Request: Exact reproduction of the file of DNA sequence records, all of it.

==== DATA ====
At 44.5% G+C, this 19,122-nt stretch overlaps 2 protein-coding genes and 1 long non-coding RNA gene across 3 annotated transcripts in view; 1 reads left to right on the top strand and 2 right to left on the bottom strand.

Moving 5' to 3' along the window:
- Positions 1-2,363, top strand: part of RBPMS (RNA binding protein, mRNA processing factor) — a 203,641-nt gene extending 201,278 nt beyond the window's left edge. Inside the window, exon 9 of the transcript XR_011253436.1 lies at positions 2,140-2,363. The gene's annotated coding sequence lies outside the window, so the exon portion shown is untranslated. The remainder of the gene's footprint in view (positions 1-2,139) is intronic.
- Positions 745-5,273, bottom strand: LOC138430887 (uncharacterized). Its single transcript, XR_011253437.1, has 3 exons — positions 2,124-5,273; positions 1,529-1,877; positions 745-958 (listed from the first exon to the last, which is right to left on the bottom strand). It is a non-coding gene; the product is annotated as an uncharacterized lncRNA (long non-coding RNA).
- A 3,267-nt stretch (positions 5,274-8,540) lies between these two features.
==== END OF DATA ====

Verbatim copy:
At 44.5% G+C, this 19,122-nt stretch overlaps 2 protein-coding genes and 1 long non-coding RNA gene across 3 annotated transcripts in view; 1 reads left to right on the top strand and 2 right to left on the bottom strand.

Moving 5' to 3' along the window:
- Positions 1-2,363, top strand: part of RBPMS (RNA binding protein, mRNA processing factor) — a 203,641-nt gene extending 201,278 nt beyond the window's left edge. Inside the window, exon 9 of the transcript XR_011253436.1 lies at positions 2,140-2,363. The gene's annotated coding sequence lies outside the window, so the exon portion shown is untranslated. The remainder of the gene's footprint in view (positions 1-2,139) is intronic.
- Positions 745-5,273, bottom strand: LOC138430887 (uncharacterized). Its single transcript, XR_011253437.1, has 3 exons — positions 2,124-5,273; positions 1,529-1,877; positions 745-958 (listed from the first exon to the last, which is right to left on the bottom strand). It is a non-coding gene; the product is annotated as an uncharacterized lncRNA (long non-coding RNA).
- A 3,267-nt stretch (positions 5,274-8,540) lies between these two features.